Boniface V was a Neopolitan, the son of John. He was very probably one of
the capable clerical staff of Pope Gregory the Great. His character is
indicated by the fact that he was called "the mildest of men."
Boniface was consecrated pope on December 23, 619. Almost immediately he
faced an embarrassing situation. The Patrician Eleutherius, who had so
vigorously put down all rebels in the time of Pope Deusdedit, now decided
to play the rebel himself. First he took over Ravenna. Then he proclaimed
that he wished to assume the imperial crown in Rome "where the seat of
empire had its permanent place." This was to place Pope Boniface in a
delicate situation. Loyalty to the far-off Emperor Heraclius would forbid
any such coronation. The presence of the armed cohorts of Eleutherius would
be a cogent argument in its favor. But the rebel army spared Pope Boniface
the trouble of making the delicate decision. Before Eleutherius could reach
Rome, his own soldiers slew him and sent his would-be crowned head to
Emperor Heraclius in Constantinople.
The acolytes seem to have been a pushful group in those days, for Boniface
twice had to issue decrees restraining their activity, once to prevent them
from taking part in the distribution or translating of relics, and again
from taking the place of deacons in the ceremony of baptism.
Boniface took a great interest in the infant church in England. He wrote
letters encouraging the missionaries there. He also insisted that Pope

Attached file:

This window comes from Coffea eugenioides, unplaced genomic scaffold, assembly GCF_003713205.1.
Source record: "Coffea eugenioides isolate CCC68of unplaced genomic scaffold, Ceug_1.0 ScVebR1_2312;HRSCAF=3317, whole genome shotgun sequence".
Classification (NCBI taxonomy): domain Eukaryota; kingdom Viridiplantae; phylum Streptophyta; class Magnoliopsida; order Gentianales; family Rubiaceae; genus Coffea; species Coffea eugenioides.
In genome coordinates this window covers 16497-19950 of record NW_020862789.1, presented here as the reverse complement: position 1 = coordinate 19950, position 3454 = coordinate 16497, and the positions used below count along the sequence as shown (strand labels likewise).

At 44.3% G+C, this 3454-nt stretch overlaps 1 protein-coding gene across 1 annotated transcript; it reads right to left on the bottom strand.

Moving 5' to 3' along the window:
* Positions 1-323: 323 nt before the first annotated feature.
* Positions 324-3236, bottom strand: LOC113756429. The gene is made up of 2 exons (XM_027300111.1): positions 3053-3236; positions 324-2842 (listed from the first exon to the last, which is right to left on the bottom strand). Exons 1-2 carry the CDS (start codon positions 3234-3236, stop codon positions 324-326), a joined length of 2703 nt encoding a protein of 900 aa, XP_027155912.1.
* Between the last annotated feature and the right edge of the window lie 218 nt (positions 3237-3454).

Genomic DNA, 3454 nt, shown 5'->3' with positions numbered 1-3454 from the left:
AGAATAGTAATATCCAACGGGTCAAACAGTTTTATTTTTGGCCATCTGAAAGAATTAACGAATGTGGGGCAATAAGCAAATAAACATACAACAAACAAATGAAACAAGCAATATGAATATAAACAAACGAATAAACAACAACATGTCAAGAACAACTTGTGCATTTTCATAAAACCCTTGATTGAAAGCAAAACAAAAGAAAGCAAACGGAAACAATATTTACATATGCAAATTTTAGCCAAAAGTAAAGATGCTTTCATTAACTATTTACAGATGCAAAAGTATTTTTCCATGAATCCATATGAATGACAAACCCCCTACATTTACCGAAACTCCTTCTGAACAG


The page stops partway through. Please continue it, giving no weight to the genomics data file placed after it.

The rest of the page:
Gregory had established Canterbury as the metropolitan see and forbade
anyone to go against this. Canterbury was under the special guardianship of
Rome. Meanwhile, the missionary Paulinus had been hard at work trying to
convert the great northern kingdom of Northumbria. Pope Boniface came to
his aid by writing letters to the royal family. He also sent gifts--an
embroidered tunic and cloak for King Edwin and a silver mirror and an
inlaid ivory comb for Queen Ethelberga. Doubtless these latter would
console the Christian Kentish lady in her Northumbrian exile.
Pope Boniface's reign saw the rise of great troubles in the East. The
Persians under King Chosroes had fought their way to Jerusalem, and to the
great grief of the Christians, had carried off the true cross. Meanwhile in
622 a camel-driver with dreams, driven out of Mecca, had been forced to fly
to friendly Medina. History was in the making.
Boniface finished the construction of the Cemetery of St. Nocomedes on the
Via Nomentana, but when he died in 625, he was buried like his predecessors
in St. Peter's.
Excerpted from "Popes
Through the Ages" by Joseph Brusher, S.J.